Say someone built a machine, that was perfectly human in mind. It got angry and killed someone. Is the person who created the machine, nothing, or somehow the machine at fault in U.S. law?


closed as unclear what you're asking by Hohmannfan, Aify, bilbo_pingouin, Pavel Janicek, Frostfyre Jun 13 '16 at 12:06

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  • $\begingroup$ Current Laws? Laws where machine intelligence is high enough to be worth defining a set of rules for them? If it's about the current laws in the us, you might consider Law. $\endgroup$ – bilbo_pingouin Jun 13 '16 at 7:25
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    $\begingroup$ This might be better suited to Philosophy.SE. $\endgroup$ – Peregrine Rook Jun 13 '16 at 7:46
  • $\begingroup$ It could be interesting to look at old laws on slavery, and legal responsibility of slaves and owners. $\endgroup$ – AmiralPatate Jun 13 '16 at 9:31

That would have to be decided in a lawsuit. Or several.

  • Criminal responsibility generally requires either criminal intent or criminal negligence. If there was no intent, the question becomes if the operator of the gadget or the inventor of the gadget should have prevented it somehow.
  • Civil responsibility has a lower standard of proof. There could be a wrongful death suit.
  • Then there is the probable product liability suit.

As a layman, if the gadget is sentient enough to take the responsibility, it should have civil rights.

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    $\begingroup$ Hello JavaProphet, thanks for accepting my answer, but it is usual to wait a few days with that. There might be an even better answer along later. If you like my answer, upvote but don't accept yet. $\endgroup$ – o.m. Jun 13 '16 at 5:40
  • $\begingroup$ How many times Gun manufacturers get law suits because people die by gunshots? final user could be fully responsible of the sentient AI just because he had turned a button On. $\endgroup$ – GameDeveloper Aug 31 '16 at 15:43
  • $\begingroup$ @DarioOO, I can think of no nation where the gun laws are rational and reasonable. $\endgroup$ – o.m. Aug 31 '16 at 16:07

While the wording is slightly different, this is the big argument in car manufacturing right now.

Who is responsible if a self driving car has an accident?

The car itself is not a valid entity in law, currently the argument is leaning towards the manufacturer being responsible to the point of Volvo making a statement to that effect.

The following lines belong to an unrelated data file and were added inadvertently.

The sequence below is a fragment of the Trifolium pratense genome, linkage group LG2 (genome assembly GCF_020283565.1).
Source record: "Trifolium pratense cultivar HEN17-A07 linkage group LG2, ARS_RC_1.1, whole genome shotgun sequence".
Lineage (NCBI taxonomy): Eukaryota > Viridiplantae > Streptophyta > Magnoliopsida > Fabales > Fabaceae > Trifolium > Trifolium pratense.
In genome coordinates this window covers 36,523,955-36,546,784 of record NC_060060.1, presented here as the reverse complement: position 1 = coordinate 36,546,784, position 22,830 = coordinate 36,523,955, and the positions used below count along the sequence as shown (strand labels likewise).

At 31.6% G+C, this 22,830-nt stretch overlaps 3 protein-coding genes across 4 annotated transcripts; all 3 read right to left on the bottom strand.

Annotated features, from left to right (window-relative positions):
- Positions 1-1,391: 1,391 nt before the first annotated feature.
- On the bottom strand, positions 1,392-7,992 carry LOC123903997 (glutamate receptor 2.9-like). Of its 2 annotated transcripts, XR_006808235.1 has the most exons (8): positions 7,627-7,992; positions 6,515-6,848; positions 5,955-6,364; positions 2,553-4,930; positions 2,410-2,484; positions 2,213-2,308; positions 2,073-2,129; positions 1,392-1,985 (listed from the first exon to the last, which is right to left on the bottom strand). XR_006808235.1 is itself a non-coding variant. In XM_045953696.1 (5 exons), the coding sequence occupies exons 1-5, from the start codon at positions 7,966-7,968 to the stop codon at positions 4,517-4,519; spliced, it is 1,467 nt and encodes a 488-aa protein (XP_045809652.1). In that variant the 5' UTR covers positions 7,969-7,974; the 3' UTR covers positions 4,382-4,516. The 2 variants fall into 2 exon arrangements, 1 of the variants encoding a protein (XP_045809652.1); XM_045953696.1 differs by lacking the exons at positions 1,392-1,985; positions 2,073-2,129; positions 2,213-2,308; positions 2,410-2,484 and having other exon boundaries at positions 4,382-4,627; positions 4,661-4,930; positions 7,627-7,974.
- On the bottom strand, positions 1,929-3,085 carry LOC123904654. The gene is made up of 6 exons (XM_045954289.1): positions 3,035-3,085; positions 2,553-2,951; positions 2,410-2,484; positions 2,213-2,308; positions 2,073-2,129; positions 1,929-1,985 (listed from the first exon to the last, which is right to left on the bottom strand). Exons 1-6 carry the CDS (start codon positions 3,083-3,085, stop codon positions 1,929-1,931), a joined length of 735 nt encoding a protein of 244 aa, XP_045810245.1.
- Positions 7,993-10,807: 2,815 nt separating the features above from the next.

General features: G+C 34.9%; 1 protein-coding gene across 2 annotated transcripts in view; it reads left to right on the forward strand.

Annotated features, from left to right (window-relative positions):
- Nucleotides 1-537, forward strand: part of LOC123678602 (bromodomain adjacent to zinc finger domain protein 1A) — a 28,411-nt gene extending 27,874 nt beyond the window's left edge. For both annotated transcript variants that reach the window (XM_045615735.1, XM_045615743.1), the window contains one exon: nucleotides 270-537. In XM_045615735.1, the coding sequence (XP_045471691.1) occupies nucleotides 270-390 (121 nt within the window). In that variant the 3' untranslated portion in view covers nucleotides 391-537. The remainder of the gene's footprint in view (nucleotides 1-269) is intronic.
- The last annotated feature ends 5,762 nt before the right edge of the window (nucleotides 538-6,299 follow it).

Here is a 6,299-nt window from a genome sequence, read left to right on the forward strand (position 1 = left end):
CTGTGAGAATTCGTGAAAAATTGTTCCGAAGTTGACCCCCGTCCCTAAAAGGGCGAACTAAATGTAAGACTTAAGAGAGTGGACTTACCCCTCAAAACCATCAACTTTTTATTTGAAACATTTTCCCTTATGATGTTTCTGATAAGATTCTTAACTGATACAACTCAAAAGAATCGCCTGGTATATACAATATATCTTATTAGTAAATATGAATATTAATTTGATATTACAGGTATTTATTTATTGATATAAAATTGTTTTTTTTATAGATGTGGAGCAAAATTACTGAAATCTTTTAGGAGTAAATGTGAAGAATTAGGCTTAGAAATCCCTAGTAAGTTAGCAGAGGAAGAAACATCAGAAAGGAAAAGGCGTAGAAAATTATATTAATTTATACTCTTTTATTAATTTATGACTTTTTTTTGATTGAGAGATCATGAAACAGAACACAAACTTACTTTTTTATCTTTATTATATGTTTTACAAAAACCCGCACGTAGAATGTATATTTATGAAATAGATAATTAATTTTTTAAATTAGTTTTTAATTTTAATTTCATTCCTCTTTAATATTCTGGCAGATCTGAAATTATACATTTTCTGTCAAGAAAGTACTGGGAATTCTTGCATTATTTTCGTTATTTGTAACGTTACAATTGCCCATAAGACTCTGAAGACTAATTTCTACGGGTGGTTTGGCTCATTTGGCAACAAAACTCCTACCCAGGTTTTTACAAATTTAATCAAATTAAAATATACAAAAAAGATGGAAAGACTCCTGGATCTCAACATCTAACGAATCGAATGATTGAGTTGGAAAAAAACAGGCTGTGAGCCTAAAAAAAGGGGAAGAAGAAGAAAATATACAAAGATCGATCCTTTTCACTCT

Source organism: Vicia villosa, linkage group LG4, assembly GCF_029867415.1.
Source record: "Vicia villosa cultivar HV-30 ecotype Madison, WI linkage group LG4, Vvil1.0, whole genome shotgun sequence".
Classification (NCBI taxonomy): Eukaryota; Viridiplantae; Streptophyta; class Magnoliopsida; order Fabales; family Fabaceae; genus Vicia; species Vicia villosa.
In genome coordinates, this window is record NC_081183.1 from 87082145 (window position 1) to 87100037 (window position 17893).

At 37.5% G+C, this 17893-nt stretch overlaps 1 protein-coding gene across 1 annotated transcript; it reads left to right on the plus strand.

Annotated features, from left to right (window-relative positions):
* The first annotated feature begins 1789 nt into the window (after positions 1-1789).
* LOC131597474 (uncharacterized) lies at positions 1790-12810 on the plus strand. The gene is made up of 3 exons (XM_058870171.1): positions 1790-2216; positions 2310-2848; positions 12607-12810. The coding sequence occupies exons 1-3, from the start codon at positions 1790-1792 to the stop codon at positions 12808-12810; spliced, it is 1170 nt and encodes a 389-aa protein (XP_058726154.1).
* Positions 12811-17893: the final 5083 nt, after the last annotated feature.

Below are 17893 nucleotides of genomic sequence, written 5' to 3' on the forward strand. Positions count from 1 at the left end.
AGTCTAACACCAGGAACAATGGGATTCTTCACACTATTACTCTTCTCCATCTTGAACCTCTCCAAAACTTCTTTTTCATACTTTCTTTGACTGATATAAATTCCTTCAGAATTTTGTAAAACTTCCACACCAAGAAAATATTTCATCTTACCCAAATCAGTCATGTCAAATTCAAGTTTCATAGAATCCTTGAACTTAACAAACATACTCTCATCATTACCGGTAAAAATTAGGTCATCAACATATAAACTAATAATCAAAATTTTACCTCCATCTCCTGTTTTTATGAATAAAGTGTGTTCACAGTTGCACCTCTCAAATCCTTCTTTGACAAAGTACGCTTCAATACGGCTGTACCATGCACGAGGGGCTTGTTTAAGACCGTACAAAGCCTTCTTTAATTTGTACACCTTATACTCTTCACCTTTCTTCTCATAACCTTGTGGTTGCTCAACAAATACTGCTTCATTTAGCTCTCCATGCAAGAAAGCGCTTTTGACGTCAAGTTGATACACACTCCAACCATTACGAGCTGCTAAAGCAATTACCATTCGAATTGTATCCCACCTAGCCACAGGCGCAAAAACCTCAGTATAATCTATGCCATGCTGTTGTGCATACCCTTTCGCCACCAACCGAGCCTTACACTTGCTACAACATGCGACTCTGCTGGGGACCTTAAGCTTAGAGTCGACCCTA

There's no definitive answer yet. There will have to be one before self driving cars are allowed loose on the roads so hold on for an answer soon.

There's also a secondary issue here, teaching the cars to handle the trolley problem.


Disclaimer: I'm no citizen of the US, nor am I a lawyer or anyone who comes in direct contact with correctional law.

That said, I think the biggest issues are proving that:

  1. The machine is 100% sentient in all legal terms, i.e. capable of making decisions independently from outside factors or human instructions.
  2. The murder was an intentional action of the machine, not a (by)product of it's original AI coding.
  3. There's no criminal intent (or neglect) by the manufacturer, i.e., there's no trace of coding that would cause the machine to kill under certain circumstances.

If these terms are met the machine would be held responsible. We wouldn't sue parents for their murderous child (unless they are proven accomplices).

Self-driving cars (at least the type we have now) would not be a legal entity, as they are nothing but the sum of human instructions, so you can't sue them (no point anyway even if you would). If there's no fault to the infrastructure, I would expect the manufacturer to be held responsible. However, unless there is again no prove of any criminal intent/neglect, that would be as an accident, not a murder. And this would end up an insurance issue, not a correctional one.

  • $\begingroup$ Your points 2 and 3 seem in conflict to me. While obviously it's a fact that we don't hold parents liable for their adult children's crimes by virtue of their parenting; it seems to me that if a fully sapient machine had a predilection to murder, it would be disingenuous to hold the manufacturers liable but not parents of human murderers. Seems like a legal nightmare scenario to me. Ultimately it would probably depend on whether strong AI are ever granted legal personhood. In the end, how much of our behavior is ours alone and how much is a product of the collective influence of others? $\endgroup$ – roseannadu Jun 13 '16 at 21:26